4. Engagement of civil society with national strategies facilitated by bilaterals
There was a call for the development of processes that would ensure the engagement of civil society in the dialogue and development of appropriate national strategies. The critical role that bilateral agencies can and should play in strengthening the civil society's voice and ability to influence through networks was highlighted.

5. Sharing Gender expertise within the education donor groups to provide input at national level
There was a clear demand for expert input to national debates on education issues. This was believed to require increased communication and dialogue between development agencies rather than separate gender groups. A co-ordinated dialogue with national governments should reduce the multiple and sometimes conflicting demands made on national governments by the international community.

6. The promotion of a common understanding of gender and gender training strategies among development agencies at a national level
It is crucial to get to a common understanding of gender amongst development agencies particularly re: mainstreaming and twin track approaches, advocacy, gender 'policing', gender training and gender analysis tools. Gender training was particularly singled out. Gender 'training' is critical at national institutional level and within development agencies. However it needs to be done in an integrated contextual manner, and particularly at country level in a realistic and culturally appropriate manner. The consensus was that there is a commitment to gender issues at national level but it gets stuck on being translated into action because people don't know 'how to'. Traditional stand alone, externally provided training often does not address this well.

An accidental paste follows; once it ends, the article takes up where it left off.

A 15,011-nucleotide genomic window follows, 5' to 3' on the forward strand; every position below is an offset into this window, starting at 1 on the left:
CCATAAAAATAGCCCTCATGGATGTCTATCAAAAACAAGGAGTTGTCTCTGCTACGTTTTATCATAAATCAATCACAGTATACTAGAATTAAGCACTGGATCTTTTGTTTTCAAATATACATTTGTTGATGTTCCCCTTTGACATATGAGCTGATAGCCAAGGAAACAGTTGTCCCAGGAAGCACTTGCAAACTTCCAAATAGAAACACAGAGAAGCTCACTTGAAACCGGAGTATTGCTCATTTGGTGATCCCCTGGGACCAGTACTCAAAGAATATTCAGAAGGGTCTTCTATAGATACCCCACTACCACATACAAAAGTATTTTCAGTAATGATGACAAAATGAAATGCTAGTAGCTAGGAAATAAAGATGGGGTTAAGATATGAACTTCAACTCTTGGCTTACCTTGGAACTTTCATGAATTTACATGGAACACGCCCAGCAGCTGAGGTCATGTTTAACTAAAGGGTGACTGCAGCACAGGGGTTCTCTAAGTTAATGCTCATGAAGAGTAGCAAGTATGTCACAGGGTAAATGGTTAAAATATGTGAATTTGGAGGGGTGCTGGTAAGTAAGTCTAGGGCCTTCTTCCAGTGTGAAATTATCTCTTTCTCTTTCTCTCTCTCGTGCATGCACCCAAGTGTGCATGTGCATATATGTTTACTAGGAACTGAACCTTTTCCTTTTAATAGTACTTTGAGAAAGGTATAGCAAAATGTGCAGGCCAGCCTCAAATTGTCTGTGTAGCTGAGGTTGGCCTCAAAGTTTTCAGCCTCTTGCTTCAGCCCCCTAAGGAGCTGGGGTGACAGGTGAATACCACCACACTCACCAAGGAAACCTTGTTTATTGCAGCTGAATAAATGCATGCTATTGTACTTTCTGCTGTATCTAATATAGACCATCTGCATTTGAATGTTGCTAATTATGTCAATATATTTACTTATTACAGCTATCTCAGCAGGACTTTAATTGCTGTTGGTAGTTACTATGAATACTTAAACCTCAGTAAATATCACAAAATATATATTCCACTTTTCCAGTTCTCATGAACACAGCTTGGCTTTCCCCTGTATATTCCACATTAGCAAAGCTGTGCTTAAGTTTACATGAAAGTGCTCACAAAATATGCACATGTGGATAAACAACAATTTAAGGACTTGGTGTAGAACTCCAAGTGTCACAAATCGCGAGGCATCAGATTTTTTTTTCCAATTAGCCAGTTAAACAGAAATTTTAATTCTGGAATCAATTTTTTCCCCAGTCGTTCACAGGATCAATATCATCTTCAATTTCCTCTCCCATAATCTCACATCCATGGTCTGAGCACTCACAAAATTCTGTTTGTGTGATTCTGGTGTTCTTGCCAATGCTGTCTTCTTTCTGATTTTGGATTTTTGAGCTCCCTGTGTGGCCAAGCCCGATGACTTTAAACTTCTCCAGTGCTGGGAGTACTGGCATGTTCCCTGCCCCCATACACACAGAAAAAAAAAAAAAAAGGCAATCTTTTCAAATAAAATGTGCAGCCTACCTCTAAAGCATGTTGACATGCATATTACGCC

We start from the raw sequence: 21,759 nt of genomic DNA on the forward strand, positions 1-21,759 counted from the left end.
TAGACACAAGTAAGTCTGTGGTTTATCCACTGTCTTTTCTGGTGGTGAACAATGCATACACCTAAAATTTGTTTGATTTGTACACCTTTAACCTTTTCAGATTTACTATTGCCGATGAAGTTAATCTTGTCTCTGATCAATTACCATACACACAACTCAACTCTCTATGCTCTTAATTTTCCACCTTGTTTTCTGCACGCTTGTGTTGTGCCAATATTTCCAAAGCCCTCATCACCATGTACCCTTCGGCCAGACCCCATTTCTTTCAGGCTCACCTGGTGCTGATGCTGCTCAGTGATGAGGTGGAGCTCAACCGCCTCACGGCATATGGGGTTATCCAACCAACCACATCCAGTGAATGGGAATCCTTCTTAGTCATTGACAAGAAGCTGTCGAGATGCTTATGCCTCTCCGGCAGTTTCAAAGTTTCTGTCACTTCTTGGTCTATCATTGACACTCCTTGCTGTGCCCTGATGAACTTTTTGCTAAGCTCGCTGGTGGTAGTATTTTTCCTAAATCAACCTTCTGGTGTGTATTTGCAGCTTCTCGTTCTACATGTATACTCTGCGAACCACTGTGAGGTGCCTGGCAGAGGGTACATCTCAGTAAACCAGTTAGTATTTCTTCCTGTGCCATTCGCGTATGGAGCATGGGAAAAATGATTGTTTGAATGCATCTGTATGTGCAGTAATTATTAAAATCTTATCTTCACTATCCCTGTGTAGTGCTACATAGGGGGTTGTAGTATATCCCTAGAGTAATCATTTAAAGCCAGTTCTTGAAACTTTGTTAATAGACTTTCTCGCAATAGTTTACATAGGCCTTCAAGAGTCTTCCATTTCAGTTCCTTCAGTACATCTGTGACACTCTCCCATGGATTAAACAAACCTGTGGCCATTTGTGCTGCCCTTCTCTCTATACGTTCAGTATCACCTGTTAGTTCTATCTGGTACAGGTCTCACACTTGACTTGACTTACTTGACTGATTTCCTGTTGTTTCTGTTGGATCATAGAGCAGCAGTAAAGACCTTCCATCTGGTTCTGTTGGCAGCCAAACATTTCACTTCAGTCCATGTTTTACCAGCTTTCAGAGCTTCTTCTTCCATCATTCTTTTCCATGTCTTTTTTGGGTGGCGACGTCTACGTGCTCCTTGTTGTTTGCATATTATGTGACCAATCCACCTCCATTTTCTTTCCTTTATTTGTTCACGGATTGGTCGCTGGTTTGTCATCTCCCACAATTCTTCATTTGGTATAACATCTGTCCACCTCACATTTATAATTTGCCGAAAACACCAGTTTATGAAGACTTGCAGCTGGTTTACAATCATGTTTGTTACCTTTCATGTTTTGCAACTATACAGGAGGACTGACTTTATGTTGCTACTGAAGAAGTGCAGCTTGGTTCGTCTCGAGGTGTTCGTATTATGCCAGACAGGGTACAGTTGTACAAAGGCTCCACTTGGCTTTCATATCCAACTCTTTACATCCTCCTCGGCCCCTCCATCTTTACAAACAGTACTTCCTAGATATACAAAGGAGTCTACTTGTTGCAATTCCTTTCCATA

7. Identifying and sharing practice
There was a strong interest in identifying and sharing lesson learning at 2 levels; 1) among development agencies 2) within country level programmes. Also highlighted was the need to evaluate through improved mechanisms.

8. Strategic and concerted action to address the most difficult contexts
Of critical concern was how to address difficult contexts and issues such as HIV/AIDS and education in conflict affected countries. The latter being an issue currently addressed by a number of the UN entities.

9. Cross-sectoral engagement
Given the cross-cutting nature of the gender issue the importance of being engaged with other sectors and bodies not in the education sphere was emphasised. It was seen as crucial to fit in the broader gender agenda, to link with health sector, and to collaborate with women's organisations.

10. Developing a structure for effective and sustained engagement with UNGEI by all relevant partners
There was a clearly identified need to develop a structure for more effective engagement with UNGEI by the different partners, particularly those external to the UN (bilaterals, civil society, NGOs). The idea of widening the UNGEI task force to include consultation from bilateral and civil society partners was put forward. There was a strong desire from the bilaterals to have UNICEF as driving the agenda outside of the UN, too, and to be the facilitator among the partners. However the commitment and resource implications need to be addressed.

Forward-looking strategies and outline of UNGEI partners' responsibilities

The following suggestions were put forward by the participants

  • Gender mainstreaming:
    · consensus - what do we mean
    · training material
    · professional development especially country office level
    · review past training, especially our institutions broad review including mats , policy